The failure of HB 799 yesterday revealed some interesting legislative dynamics that show this dubious constitutional amendment remains barely alive.
The bill, by state Rep. Eddie Lambert, would amend the Constitution to give the Legislature a veto power over a governor’s special session call. In doing so, it would weaken an important power the governor has that assists in providing proper checks and balances. Its practical effect would retain only to the Legislature this power; it already can call itself into special session, and with the acquisition of this veto power effectively only it may determine whether it ever does.
While supporters may argue that the change might save money – an unenthusiastic Legislature could prevent itself going into extraordinary session where otherwise little or nothing may be done at taxpayer expense – a political solution seems preferable: a governor would incur political cost by having such a session flop and thereby be deterred from proposing it. With this solution available, there is no need to sacrifice this gubernatorial check on legislative inaction.
However, the matter is more complicated than the 53-33 (with 17 abstentions of the 103 current members) vote in favor, meaning it failed as two-thirds of the seated membership or 70 members must approve a proposed amendment which then also must seek an affirmative majority of the electorate. This is because the day before the House passed HB 800 65-26 (with 12 abstentions), the enabling legislation to HB 799 – this being basically a copy of the amendment.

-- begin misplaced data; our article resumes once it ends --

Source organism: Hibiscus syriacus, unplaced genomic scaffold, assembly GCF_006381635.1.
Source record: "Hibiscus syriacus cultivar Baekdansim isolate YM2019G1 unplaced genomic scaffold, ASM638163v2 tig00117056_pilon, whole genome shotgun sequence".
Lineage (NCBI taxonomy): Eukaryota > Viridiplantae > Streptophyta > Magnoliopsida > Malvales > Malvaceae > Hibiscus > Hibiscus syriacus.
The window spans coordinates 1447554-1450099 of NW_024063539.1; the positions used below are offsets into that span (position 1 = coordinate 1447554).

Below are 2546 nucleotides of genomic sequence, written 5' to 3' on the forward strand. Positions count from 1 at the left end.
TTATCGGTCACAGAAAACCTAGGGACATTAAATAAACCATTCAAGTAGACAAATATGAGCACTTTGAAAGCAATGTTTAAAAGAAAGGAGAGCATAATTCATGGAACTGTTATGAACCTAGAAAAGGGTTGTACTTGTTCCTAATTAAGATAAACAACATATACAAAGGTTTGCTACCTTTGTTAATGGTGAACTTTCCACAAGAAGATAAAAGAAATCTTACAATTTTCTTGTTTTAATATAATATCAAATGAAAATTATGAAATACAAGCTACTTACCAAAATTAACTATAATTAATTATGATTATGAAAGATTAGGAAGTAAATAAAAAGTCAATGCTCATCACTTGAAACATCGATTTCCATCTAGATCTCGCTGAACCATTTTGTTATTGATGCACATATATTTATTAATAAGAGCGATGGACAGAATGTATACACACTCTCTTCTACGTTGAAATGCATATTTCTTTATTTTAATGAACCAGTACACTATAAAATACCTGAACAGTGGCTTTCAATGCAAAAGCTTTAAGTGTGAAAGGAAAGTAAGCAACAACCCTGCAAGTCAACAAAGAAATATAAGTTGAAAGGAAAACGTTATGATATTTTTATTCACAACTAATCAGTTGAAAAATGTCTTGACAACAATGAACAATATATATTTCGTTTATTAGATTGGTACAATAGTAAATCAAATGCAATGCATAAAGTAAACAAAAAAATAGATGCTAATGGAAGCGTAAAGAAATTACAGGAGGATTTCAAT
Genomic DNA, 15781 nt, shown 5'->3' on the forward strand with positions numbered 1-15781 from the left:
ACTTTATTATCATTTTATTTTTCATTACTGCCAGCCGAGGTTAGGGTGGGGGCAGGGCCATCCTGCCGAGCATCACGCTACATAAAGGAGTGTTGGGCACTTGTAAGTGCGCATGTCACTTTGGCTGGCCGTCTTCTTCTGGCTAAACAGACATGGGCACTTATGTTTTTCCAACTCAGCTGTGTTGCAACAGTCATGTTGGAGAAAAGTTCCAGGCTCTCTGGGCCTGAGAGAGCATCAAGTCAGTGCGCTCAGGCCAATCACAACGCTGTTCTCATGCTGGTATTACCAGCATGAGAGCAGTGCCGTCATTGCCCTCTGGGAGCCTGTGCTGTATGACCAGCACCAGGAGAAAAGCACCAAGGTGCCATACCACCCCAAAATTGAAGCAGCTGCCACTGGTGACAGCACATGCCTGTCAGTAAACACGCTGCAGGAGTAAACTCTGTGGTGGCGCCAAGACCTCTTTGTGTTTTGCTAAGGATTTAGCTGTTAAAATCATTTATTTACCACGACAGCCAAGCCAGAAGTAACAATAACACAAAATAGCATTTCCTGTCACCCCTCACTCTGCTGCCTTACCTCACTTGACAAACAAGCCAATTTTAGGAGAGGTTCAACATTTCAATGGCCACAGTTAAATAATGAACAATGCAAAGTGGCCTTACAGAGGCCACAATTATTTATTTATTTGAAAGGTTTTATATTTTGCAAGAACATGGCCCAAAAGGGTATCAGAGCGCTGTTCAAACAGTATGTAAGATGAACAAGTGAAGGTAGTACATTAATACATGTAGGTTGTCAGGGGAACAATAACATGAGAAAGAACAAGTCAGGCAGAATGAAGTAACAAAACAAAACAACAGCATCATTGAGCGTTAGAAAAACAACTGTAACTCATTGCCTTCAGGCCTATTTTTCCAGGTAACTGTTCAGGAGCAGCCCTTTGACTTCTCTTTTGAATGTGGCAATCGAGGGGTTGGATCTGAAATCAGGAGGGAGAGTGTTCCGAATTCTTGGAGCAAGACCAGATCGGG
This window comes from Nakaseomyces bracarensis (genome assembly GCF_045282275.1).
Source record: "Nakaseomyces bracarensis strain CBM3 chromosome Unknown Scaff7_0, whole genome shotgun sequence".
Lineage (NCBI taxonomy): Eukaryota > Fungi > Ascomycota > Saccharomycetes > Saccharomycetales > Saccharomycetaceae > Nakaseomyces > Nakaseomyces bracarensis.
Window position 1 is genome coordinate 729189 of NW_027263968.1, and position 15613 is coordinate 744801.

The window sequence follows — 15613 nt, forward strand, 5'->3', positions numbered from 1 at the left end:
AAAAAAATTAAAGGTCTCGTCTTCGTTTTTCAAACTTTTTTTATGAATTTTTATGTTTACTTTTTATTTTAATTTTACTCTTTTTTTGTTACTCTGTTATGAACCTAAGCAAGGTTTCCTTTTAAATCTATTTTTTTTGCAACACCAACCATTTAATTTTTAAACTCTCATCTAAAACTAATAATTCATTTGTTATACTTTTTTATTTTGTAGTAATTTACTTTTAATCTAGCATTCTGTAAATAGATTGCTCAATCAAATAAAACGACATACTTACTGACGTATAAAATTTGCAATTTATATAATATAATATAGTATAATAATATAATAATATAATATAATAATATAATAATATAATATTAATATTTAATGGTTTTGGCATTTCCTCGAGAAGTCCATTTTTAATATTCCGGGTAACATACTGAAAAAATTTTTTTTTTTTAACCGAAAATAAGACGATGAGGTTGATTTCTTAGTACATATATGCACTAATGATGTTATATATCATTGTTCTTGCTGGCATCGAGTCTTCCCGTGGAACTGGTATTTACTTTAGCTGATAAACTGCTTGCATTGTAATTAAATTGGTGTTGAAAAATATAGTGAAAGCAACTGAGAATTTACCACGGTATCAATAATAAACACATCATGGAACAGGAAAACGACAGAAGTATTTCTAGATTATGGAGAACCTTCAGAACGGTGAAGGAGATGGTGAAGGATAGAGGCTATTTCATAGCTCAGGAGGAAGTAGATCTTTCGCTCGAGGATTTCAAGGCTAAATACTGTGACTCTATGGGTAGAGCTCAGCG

Had the voting held Monday to Tuesday, the amendment would be only five votes short. But, as it turned out, 15 who voted yea for the bill voted against the amendment, and eight others turned up absent. While it picked up nine who had voted nay and three who had been absent, obviously this wasn’t enough to come close even to matching the affirmative total of the bill.
This is not a rare occurrence, where on an amendment and its companion enabling legislation there are a few shifts in votes for strategic reasons (more bluntly, trying to present a certain image to constituents and future voters), but the volume and the fact that this is unlikely to be a big issue to many constituents makes the large movement between votes unusual. It also points to a way Lambert can keep the bill going.
If he can reverse the dynamic that lost six net votes from bill to amendment and get back the absentees, that gets him to 67. Four members missed both votes, so three of them would get it to 70. Regardless, it’s not a bill that deserves to pass for reasons of public knowledge, but perhaps even more intriguing than the arguments for or against are the behind-the-scenes reasons why so many legislators voted the opposite way on the same text.